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Residents desperate 'to live a normal life again'

Carmela Fragomeni
Hamilton Spectator
TORONTO (Jun 22, 2006)

[SISIS note: The following mainstream news article is provided for reference only, as an example of how mainstream media treats indigenous resistance to genocide. Mainstream media often presents biased and distorted information, lacking pertinent facts and/or context. Inclusion of this article on our site should not be considered an endorsement by SISIS.]

Emotionally exhausted Caledonia residents are begging Queen's Park to give them their lives back by resolving the tense four-month native occupation in their town.

Seventy residents yesterday trekked to Toronto to protest government inaction and lack of communication that has left them facing lawlessness, intimidation and unsafe conditions.

Carrying placards demanding federal and provincial leadership and chanting "protect our kids" and "we want peace," they implored MPPs not to forget them when the legislature is in summer recess.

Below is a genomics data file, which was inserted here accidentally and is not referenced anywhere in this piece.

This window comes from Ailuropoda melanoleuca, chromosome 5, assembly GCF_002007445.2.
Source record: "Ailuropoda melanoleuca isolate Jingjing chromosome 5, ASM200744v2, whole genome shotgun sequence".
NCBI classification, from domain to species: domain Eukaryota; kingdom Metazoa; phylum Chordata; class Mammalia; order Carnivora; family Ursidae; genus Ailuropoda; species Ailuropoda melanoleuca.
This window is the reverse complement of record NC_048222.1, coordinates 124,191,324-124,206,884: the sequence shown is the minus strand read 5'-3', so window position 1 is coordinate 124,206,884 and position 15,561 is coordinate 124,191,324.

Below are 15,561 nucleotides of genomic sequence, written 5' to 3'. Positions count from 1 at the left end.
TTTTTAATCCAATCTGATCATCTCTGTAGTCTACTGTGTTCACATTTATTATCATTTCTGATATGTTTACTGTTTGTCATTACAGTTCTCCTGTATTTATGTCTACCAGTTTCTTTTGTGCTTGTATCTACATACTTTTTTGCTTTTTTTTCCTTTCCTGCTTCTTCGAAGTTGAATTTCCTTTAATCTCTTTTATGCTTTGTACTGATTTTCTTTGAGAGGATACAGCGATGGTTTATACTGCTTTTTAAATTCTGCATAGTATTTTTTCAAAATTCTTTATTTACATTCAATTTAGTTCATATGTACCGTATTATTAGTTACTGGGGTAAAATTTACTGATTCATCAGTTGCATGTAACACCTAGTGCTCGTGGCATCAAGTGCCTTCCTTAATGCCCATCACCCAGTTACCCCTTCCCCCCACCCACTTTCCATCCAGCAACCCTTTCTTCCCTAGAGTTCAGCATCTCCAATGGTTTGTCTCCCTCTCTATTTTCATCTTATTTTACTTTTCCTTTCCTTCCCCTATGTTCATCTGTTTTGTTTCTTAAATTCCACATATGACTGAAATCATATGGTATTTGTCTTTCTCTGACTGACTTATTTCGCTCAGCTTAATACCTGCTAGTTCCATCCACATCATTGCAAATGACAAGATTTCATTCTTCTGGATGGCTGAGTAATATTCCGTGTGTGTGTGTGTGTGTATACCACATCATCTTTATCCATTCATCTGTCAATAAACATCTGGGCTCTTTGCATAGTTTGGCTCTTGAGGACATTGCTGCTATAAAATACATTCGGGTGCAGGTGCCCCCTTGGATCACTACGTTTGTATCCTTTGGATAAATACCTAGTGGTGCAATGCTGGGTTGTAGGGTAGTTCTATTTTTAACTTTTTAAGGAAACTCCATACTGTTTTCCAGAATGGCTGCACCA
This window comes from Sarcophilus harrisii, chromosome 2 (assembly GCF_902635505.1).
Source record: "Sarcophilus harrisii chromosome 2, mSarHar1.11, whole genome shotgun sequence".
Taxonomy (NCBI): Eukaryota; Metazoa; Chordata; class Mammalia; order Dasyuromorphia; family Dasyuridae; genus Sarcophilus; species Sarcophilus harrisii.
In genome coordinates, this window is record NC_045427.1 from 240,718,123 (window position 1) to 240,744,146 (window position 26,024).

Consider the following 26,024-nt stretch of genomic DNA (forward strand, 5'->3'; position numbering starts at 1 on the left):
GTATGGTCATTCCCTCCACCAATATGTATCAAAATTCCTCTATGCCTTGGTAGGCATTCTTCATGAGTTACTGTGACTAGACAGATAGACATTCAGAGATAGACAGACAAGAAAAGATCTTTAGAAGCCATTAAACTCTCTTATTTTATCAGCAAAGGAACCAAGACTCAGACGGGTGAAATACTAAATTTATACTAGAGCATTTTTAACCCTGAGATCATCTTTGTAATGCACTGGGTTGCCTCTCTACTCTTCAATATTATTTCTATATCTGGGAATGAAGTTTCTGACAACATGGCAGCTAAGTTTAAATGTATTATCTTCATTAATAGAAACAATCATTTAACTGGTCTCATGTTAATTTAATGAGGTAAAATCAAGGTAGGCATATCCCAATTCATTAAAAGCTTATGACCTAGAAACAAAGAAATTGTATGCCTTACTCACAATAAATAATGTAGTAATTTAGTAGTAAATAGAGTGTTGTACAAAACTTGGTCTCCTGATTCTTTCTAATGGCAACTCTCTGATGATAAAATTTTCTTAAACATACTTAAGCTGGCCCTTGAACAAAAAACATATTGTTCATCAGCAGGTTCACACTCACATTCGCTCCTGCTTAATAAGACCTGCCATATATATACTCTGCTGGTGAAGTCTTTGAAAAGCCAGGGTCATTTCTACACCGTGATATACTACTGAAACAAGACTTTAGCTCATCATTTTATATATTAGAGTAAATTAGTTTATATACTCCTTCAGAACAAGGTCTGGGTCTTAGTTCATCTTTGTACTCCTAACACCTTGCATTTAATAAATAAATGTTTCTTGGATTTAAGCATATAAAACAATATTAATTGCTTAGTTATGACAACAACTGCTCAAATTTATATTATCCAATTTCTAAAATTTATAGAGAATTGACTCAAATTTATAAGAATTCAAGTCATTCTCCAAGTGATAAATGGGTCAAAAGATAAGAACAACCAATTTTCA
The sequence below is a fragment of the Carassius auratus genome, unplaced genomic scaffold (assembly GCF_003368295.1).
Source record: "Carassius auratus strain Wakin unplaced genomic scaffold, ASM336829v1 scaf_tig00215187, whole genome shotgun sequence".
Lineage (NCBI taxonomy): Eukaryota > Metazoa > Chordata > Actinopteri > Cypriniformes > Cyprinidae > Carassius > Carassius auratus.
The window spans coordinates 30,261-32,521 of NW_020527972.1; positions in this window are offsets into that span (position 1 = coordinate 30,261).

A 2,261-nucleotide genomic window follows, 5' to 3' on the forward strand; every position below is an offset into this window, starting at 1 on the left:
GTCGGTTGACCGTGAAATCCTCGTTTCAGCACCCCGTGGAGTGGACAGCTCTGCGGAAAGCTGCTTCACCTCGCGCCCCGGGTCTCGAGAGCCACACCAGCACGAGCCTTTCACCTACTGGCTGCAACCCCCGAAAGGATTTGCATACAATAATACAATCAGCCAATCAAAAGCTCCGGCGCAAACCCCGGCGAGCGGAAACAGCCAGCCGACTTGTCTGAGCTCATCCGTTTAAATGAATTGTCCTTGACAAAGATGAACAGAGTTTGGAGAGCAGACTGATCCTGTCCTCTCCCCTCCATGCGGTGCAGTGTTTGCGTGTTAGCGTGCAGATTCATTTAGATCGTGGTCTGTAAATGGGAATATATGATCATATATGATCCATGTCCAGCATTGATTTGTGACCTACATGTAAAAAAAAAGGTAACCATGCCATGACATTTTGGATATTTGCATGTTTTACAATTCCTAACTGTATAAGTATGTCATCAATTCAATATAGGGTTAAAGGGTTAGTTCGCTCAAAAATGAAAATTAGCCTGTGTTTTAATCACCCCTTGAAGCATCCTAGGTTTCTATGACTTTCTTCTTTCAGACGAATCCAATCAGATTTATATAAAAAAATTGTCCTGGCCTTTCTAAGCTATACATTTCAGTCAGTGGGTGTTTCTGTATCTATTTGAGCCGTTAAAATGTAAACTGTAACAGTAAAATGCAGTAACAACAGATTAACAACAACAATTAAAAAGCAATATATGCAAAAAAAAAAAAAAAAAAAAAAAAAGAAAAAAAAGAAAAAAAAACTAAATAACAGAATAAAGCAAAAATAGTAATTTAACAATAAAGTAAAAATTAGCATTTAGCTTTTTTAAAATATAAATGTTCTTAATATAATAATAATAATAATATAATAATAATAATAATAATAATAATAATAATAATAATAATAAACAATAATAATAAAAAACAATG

"I would like to live a normal life again," said a stressed-out Sandra Watson, whose home backs onto the occupied Douglas Creek Estates which natives say belongs to them. "I'd like to live without fear. I'd like my children to play outside safely again."

Earlier, at the Toronto Metro Convention Centre, members of another Caledonia group, the Citizens Alliance, met briefly with Premier Dalton McGuinty.

McGuinty made no promises.

"I listened, I just heard them out."

The residents were glad someone has finally been able to meet face-to-face with the premier, and deemed their trip to Queen's Park a success.

Opposition Leader John Tory told the group he's impressed residents want to return to living in harmony with their aboriginal neighbours.

"If leadership had happened sooner, and in a more focused way, we could have avoided a lot of the pain," Tory said.

Native protester Doreen Silversmith challenged Tory for saying everyone should be subject to the same rule of law. She repeated the natives' stance that they are their own sovereign nation and have their own laws.

"Don't interfere with our lives," she said.

Later, she told the media non-aboriginals "are doing things to us, too. They're putting our own kids in danger, too ... They're not as innocent as people portray them."

With files from Canadian Press

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